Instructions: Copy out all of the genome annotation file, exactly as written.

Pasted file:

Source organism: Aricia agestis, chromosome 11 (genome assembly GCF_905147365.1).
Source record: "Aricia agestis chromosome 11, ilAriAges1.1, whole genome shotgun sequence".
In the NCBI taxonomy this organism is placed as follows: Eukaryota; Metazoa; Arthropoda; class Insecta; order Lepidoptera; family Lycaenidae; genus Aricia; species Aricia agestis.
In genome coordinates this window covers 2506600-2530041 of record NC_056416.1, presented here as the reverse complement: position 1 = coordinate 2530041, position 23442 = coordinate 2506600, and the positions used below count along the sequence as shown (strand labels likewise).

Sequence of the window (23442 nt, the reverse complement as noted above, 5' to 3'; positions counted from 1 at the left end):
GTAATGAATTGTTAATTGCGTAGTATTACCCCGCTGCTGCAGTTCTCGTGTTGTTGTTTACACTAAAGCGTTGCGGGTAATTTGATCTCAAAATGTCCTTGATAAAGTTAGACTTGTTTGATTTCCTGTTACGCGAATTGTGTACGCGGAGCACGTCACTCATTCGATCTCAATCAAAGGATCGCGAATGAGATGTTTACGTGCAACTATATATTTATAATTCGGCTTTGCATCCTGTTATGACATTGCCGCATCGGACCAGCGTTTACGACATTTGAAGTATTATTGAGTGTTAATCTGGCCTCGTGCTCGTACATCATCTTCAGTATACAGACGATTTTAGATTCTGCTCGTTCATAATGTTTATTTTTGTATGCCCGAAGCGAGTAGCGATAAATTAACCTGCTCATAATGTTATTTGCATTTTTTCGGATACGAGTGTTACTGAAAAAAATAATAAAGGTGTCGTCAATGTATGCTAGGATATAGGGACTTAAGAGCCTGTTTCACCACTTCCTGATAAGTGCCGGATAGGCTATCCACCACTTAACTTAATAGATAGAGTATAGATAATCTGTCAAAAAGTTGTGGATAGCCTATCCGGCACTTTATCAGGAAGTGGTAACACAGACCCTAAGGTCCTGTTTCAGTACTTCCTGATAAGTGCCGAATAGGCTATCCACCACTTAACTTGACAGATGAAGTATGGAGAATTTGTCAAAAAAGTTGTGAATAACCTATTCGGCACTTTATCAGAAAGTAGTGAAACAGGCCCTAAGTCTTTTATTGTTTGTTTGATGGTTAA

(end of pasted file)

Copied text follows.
Source organism: Aricia agestis, chromosome 11 (genome assembly GCF_905147365.1).
Source record: "Aricia agestis chromosome 11, ilAriAges1.1, whole genome shotgun sequence".
In the NCBI taxonomy this organism is placed as follows: Eukaryota; Metazoa; Arthropoda; class Insecta; order Lepidoptera; family Lycaenidae; genus Aricia; species Aricia agestis.
In genome coordinates this window covers 2506600-2530041 of record NC_056416.1, presented here as the reverse complement: position 1 = coordinate 2530041, position 23442 = coordinate 2506600, and the positions used below count along the sequence as shown (strand labels likewise).

Sequence of the window (23442 nt, the reverse complement as noted above, 5' to 3'; positions counted from 1 at the left end):
GTAATGAATTGTTAATTGCGTAGTATTACCCCGCTGCTGCAGTTCTCGTGTTGTTGTTTACACTAAAGCGTTGCGGGTAATTTGATCTCAAAATGTCCTTGATAAAGTTAGACTTGTTTGATTTCCTGTTACGCGAATTGTGTACGCGGAGCACGTCACTCATTCGATCTCAATCAAAGGATCGCGAATGAGATGTTTACGTGCAACTATATATTTATAATTCGGCTTTGCATCCTGTTATGACATTGCCGCATCGGACCAGCGTTTACGACATTTGAAGTATTATTGAGTGTTAATCTGGCCTCGTGCTCGTACATCATCTTCAGTATACAGACGATTTTAGATTCTGCTCGTTCATAATGTTTATTTTTGTATGCCCGAAGCGAGTAGCGATAAATTAACCTGCTCATAATGTTATTTGCATTTTTTCGGATACGAGTGTTACTGAAAAAAATAATAAAGGTGTCGTCAATGTATGCTAGGATATAGGGACTTAAGAGCCTGTTTCACCACTTCCTGATAAGTGCCGGATAGGCTATCCACCACTTAACTTAATAGATAGAGTATAGATAATCTGTCAAAAAGTTGTGGATAGCCTATCCGGCACTTTATCAGGAAGTGGTAACACAGACCCTAAGGTCCTGTTTCAGTACTTCCTGATAAGTGCCGAATAGGCTATCCACCACTTAACTTGACAGATGAAGTATGGAGAATTTGTCAAAAAAGTTGTGAATAACCTATTCGGCACTTTATCAGAAAGTAGTGAAACAGGCCCTAAGTCTTTTATTGTTTGTTTGATGGTTAA